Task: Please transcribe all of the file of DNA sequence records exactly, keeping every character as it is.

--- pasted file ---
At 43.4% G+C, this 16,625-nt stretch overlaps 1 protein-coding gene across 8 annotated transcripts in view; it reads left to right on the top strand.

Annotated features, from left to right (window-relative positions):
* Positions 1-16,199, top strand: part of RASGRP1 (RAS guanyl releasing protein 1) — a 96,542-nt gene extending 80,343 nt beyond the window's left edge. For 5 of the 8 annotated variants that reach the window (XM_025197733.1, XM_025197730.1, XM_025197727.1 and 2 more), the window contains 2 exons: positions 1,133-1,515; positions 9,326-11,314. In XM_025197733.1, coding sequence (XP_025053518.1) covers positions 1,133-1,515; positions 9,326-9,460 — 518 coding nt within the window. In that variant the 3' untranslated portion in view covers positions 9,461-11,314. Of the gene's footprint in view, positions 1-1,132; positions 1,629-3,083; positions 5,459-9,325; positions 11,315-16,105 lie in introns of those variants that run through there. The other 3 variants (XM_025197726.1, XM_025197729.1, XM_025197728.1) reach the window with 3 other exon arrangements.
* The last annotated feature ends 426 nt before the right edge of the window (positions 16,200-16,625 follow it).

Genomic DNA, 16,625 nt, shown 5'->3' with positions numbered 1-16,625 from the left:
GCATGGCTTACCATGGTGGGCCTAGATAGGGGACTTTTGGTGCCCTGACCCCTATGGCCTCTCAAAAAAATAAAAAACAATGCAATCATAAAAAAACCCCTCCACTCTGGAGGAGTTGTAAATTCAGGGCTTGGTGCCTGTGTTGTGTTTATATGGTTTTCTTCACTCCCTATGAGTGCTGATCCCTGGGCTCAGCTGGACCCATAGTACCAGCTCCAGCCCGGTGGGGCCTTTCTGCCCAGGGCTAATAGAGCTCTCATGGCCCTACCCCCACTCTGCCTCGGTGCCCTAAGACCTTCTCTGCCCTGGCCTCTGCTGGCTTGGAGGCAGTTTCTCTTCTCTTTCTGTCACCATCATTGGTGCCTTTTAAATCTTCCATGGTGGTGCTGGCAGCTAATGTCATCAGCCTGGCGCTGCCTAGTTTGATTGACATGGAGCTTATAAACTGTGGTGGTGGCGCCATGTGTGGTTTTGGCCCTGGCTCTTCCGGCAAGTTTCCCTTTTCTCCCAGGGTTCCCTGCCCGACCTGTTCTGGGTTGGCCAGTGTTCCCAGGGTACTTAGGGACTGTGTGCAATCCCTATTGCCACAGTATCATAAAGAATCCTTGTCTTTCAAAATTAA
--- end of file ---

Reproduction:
At 43.4% G+C, this 16,625-nt stretch overlaps 1 protein-coding gene across 8 annotated transcripts in view; it reads left to right on the top strand.

Annotated features, from left to right (window-relative positions):
* Positions 1-16,199, top strand: part of RASGRP1 (RAS guanyl releasing protein 1) — a 96,542-nt gene extending 80,343 nt beyond the window's left edge. For 5 of the 8 annotated variants that reach the window (XM_025197733.1, XM_025197730.1, XM_025197727.1 and 2 more), the window contains 2 exons: positions 1,133-1,515; positions 9,326-11,314. In XM_025197733.1, coding sequence (XP_025053518.1) covers positions 1,133-1,515; positions 9,326-9,460 — 518 coding nt within the window. In that variant the 3' untranslated portion in view covers positions 9,461-11,314. Of the gene's footprint in view, positions 1-1,132; positions 1,629-3,083; positions 5,459-9,325; positions 11,315-16,105 lie in introns of those variants that run through there. The other 3 variants (XM_025197726.1, XM_025197729.1, XM_025197728.1) reach the window with 3 other exon arrangements.
* The last annotated feature ends 426 nt before the right edge of the window (positions 16,200-16,625 follow it).

Genomic DNA, 16,625 nt, shown 5'->3' with positions numbered 1-16,625 from the left:
GCATGGCTTACCATGGTGGGCCTAGATAGGGGACTTTTGGTGCCCTGACCCCTATGGCCTCTCAAAAAAATAAAAAACAATGCAATCATAAAAAAACCCCTCCACTCTGGAGGAGTTGTAAATTCAGGGCTTGGTGCCTGTGTTGTGTTTATATGGTTTTCTTCACTCCCTATGAGTGCTGATCCCTGGGCTCAGCTGGACCCATAGTACCAGCTCCAGCCCGGTGGGGCCTTTCTGCCCAGGGCTAATAGAGCTCTCATGGCCCTACCCCCACTCTGCCTCGGTGCCCTAAGACCTTCTCTGCCCTGGCCTCTGCTGGCTTGGAGGCAGTTTCTCTTCTCTTTCTGTCACCATCATTGGTGCCTTTTAAATCTTCCATGGTGGTGCTGGCAGCTAATGTCATCAGCCTGGCGCTGCCTAGTTTGATTGACATGGAGCTTATAAACTGTGGTGGTGGCGCCATGTGTGGTTTTGGCCCTGGCTCTTCCGGCAAGTTTCCCTTTTCTCCCAGGGTTCCCTGCCCGACCTGTTCTGGGTTGGCCAGTGTTCCCAGGGTACTTAGGGACTGTGTGCAATCCCTATTGCCACAGTATCATAAAGAATCCTTGTCTTTCAAAATTAA